Every Projected Lottery Pick’s Biggest Weakness

NBA teams are in the process of evaluating 2023 NBA draft prospects’ weaknesses, assessing both their potential negative impacts on their roster, as well as the likelihood of improvement.

Even pick Victor Wembanyama has holes in his game, though the San Antonio Spurs will worry about addressing them after they pick him No. 1.

Otherwise, each of the other lottery prospects has a flaw that will make teams hesitate when projecting their NBA fit and trajectories. We broke down the biggest issue for the top-14 picks from our updated mock draft, and explained how it traditionally limits players after making the jump.

Jett Howard, Michigan Michael Reaves/Getty Images

Mock Draft Projection: No. 14 (New Orleans Pelicans)

Position: SG/SF

Year: Freshman

School: Michigan

While scouts acknowledge how Jett Howard’s shooting versatility creates an easy offensive fit, they question who he’ll defend.

He was simply too easy to beat off the dribble or play through on drives. The lack of resistance was evident. Opposing scorers were able to get to their spots against Howard without having to execute an advanced ball-handling move or explosive first step.

His footwork and effort need work, and he didn’t react well in ball-screen situations.

A 0.8 steal percentage is also unusually low for a wing, as it reflects both limited quickness and anticipation.

Putting Howard on a big doesn’t seem like an answer, either, given how easily perimeter players were able to move him backward.

Nick Smith, Arkansas Brian Rothmuller/Icon Sportswire via Getty Images

Mock Draft Projection: No. 13 Toronto Raptors

Position: SG

Year: Freshman

School: Arkansas

Nick Smith Jr. only played 17 games this year, but history would tell teams to avoid prospects who finish below 40.0 percent inside the arc.

The two-point inefficiency was tied to a combination of average ball-handling, limited explosiveness, lack of strength and fear of contact.

He only made 18 shots at the rim with Arkansas, as struggled to get all the way there and often countered shot-blockers by trying tougher finishes. Turning the corner will continue to be a challenge that puts more pressure on his perimeter shot-making consistency.

Throw in the lack of playmaking, and scouts have started to question Smith’s fit and upside as a scorer guard who doesn’t offer much passing value or rim pressure.

Cason Wallace, Kentucky Jacob Kupferman/Getty Images

Mock Draft Projection: No. 12 (Oklahoma City Thunder)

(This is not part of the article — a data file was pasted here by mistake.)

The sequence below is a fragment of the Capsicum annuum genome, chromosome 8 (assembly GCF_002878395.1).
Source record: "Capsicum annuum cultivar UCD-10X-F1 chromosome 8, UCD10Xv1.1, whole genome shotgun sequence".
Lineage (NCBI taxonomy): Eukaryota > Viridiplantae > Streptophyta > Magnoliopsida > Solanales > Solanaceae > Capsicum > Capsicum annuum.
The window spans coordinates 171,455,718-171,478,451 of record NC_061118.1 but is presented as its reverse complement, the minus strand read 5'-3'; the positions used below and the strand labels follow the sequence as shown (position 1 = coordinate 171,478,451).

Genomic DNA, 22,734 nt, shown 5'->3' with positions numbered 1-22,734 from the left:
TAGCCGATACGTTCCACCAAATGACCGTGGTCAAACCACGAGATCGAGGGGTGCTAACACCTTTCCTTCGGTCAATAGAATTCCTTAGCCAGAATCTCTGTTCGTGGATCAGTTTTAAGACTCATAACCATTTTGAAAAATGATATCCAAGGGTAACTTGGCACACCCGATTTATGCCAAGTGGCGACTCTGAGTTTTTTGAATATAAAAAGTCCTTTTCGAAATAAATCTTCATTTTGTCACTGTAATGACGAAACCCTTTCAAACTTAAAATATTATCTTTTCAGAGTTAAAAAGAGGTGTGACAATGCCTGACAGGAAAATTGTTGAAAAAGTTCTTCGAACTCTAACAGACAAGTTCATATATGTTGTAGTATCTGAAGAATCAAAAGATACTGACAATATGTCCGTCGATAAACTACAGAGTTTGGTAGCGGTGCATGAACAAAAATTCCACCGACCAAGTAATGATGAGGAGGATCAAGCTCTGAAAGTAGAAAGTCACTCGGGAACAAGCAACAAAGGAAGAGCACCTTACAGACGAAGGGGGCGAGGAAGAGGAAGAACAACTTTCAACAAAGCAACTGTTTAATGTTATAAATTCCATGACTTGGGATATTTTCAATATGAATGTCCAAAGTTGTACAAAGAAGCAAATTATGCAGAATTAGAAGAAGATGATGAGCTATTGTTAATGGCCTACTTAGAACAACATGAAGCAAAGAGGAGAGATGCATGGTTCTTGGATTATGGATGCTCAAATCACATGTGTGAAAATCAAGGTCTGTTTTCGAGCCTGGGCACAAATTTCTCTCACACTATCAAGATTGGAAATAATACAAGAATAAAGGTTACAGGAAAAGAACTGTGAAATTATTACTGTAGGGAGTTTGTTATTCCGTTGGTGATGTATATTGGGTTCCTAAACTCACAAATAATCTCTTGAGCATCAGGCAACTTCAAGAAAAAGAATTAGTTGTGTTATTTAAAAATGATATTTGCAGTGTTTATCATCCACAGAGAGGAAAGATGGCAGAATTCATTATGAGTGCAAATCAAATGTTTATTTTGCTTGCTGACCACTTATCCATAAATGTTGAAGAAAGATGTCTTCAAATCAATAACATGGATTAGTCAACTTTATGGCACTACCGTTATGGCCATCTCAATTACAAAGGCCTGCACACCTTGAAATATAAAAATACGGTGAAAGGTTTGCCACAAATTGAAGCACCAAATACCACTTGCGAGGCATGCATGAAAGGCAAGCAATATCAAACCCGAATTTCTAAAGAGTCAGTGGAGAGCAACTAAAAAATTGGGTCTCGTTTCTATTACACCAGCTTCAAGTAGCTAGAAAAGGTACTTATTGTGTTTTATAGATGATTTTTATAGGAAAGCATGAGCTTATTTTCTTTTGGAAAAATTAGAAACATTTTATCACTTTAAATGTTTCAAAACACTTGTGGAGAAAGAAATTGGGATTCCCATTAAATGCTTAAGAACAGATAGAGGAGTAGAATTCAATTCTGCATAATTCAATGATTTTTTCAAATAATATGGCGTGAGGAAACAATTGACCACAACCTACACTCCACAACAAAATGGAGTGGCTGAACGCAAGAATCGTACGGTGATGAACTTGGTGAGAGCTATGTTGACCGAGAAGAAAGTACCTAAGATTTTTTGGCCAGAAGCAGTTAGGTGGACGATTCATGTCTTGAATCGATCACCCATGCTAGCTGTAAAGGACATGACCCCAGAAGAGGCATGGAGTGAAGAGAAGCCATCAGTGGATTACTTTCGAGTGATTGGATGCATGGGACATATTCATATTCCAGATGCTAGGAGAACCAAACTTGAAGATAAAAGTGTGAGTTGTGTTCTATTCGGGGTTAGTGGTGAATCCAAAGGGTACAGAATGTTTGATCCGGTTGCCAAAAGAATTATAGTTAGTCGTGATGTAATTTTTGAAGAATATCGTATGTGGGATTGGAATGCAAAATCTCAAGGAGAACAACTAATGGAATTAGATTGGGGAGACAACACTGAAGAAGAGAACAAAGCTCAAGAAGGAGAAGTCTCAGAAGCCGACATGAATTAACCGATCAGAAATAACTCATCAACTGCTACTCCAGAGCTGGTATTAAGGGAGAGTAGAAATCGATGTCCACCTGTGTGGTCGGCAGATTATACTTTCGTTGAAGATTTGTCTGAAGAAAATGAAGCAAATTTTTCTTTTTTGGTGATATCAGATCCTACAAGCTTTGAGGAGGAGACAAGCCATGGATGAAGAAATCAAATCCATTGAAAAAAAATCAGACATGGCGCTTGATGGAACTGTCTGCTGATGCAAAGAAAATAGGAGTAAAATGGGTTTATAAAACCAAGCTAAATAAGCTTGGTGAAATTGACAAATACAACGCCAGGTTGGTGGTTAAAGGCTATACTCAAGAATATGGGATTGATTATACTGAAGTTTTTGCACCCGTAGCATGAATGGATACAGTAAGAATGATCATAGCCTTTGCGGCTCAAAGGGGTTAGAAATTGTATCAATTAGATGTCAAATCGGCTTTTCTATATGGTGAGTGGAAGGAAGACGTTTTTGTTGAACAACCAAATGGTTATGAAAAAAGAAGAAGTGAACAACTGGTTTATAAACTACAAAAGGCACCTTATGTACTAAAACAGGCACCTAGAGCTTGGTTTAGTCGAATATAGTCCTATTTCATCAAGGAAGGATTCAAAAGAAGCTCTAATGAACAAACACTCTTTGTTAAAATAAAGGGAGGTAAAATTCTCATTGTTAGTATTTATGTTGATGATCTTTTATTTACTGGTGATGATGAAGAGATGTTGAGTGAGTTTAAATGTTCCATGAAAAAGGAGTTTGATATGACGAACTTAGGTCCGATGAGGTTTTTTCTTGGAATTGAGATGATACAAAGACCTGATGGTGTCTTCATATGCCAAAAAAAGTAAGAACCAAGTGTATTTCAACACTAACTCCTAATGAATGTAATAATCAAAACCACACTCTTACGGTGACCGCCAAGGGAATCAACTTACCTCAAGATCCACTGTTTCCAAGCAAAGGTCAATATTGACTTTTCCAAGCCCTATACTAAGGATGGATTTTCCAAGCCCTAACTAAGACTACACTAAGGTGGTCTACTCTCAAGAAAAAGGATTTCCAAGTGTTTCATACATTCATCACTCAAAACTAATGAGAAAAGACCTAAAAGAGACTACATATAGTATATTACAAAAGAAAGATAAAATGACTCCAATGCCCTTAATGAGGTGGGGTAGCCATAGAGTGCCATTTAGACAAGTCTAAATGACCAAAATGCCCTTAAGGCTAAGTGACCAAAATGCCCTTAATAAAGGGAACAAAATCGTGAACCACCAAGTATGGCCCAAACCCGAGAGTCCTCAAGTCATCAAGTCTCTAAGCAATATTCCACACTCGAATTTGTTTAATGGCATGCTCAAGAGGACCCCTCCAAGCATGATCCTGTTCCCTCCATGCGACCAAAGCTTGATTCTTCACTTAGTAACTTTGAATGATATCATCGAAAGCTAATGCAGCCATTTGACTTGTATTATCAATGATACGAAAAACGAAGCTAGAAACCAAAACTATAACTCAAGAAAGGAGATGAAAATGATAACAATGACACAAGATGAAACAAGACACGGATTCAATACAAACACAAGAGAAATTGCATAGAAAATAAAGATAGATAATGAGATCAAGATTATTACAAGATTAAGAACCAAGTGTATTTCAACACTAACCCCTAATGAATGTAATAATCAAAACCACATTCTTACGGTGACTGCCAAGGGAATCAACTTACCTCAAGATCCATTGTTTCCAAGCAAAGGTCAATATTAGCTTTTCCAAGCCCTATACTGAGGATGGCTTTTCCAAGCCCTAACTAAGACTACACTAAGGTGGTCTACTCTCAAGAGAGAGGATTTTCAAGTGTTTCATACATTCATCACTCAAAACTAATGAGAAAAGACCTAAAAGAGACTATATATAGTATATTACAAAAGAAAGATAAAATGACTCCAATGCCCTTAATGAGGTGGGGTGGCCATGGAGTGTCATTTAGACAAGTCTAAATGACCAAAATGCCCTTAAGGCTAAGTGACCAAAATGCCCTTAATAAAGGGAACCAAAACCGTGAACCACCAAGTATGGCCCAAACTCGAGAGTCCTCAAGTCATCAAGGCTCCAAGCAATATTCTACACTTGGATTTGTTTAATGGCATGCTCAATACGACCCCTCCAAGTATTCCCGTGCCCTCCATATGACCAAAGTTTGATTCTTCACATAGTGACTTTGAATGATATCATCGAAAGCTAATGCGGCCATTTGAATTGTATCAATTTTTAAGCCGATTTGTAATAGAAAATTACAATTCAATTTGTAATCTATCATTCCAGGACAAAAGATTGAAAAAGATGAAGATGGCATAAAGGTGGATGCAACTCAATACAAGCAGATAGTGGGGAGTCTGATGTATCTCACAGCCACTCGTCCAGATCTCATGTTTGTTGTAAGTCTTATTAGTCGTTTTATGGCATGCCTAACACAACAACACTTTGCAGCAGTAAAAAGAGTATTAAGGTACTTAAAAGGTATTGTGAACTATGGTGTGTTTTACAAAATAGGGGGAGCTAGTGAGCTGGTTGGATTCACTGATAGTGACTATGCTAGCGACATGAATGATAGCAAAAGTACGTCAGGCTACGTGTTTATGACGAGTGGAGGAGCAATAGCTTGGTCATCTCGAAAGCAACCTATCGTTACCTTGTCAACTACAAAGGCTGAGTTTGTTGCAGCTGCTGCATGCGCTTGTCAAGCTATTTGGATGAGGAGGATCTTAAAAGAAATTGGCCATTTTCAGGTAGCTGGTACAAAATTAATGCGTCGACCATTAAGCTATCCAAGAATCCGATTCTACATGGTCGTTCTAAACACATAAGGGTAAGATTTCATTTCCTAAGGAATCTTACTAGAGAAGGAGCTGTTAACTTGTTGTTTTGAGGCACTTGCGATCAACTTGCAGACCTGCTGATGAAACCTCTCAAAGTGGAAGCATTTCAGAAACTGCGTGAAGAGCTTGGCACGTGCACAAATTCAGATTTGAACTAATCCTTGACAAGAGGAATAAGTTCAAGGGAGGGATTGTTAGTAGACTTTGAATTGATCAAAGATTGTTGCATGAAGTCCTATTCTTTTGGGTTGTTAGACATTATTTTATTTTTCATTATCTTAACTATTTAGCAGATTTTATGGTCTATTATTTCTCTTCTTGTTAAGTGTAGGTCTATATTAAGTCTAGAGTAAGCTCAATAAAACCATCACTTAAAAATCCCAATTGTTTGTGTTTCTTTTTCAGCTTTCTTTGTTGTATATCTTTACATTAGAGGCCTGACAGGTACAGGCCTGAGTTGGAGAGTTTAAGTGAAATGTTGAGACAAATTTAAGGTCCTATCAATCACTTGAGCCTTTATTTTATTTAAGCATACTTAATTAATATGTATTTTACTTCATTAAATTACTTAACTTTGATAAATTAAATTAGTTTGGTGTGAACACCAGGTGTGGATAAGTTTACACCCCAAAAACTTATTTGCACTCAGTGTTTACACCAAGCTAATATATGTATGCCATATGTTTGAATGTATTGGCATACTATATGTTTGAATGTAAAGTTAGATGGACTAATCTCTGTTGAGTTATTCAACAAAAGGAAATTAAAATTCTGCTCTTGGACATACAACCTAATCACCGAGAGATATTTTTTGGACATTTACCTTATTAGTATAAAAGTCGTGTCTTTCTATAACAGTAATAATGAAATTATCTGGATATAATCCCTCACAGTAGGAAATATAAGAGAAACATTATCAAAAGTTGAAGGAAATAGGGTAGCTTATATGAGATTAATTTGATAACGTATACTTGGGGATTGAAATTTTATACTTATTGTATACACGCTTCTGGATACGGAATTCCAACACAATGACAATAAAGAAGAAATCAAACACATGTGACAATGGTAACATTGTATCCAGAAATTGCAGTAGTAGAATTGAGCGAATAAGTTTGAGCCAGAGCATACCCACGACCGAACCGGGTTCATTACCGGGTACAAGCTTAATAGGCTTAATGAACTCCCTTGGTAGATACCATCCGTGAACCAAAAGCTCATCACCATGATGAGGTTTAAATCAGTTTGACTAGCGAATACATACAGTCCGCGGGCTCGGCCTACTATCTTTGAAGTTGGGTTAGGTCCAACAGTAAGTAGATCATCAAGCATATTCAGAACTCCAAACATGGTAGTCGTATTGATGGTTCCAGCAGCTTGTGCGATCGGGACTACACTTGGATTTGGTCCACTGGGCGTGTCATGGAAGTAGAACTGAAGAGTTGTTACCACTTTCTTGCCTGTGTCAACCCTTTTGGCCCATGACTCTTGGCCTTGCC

Position: SG/SF

Year: Freshman

School: Kentucky

Cason Wallace lacks explosiveness from the point of attack, leading to contested layups and high-arching floaters instead of easier baskets and free throws (2.2 attempts per game).

There isn’t a ton of wiggle or burst to his game. And he didn’t show he can compensate by shooting with range off the dribble, as Wallace only made nine pull-up threes on 27 attempts.

He’s mostly a “take what the defense gives up” type of scorer, which still works and translates to efficient offense. It just leaves him vulnerable to quiet games (fewer than eight points 12 times) and makes it tougher to picture a top option.

Keyonte George, Baylor AAron Ontiveroz/MediaNews Group/The Denver Post via Getty Images

Mock Draft Projection: No. 11 (Orlando Magic, via Bulls)

Position: SG

Year: Freshman

School: Baylor

Confidence appears to act as shot-making fuel or Keyonte George, but it also leads to too many rushed jumpers or wild passes.

His percentages would have likely been higher if he cut down on some of the pull-ups. He struggled to make them inside the arc (15-of-51). But he even took a lot of contested spot-up threes, finishing with more than double (88) the amount of guarded catch-and-shoot attempts than open ones (40).

Aside from overconfidence, limited explosiveness around the basket was presumably behind many of his decisions and preference to settle. With a heavy 30.8 percentage usage, he only dunked three times in 944 minutes all season.

But George also made bad choices as a passer, resulting in more turnovers (95) than assists (91), which isn’t ideal for a perceived combo guard.

Gradey Dick, Kansas Scott Winters/Icon Sportswire via Getty Images

Mock Draft Projection: No. 10 (Dallas Mavericks)

Position: SG/SF

Year: Freshman

School: Kansas

Though in the discussion for top shooter in the draft, Gradey Dick struggles to create for himself.

The majority of his self-creation results in one or two-dribble pull-ups. He took just two shots out of isolation all season, showing limited burst for blowing by. Of his 174 made field goals, 150 came from spot-ups, transition, off screens, offensive boards and cuts. And there is still a path to upside as an off-ball scorer. But he won’t be much of a ball-screen option or weapon to use at the end of clocks.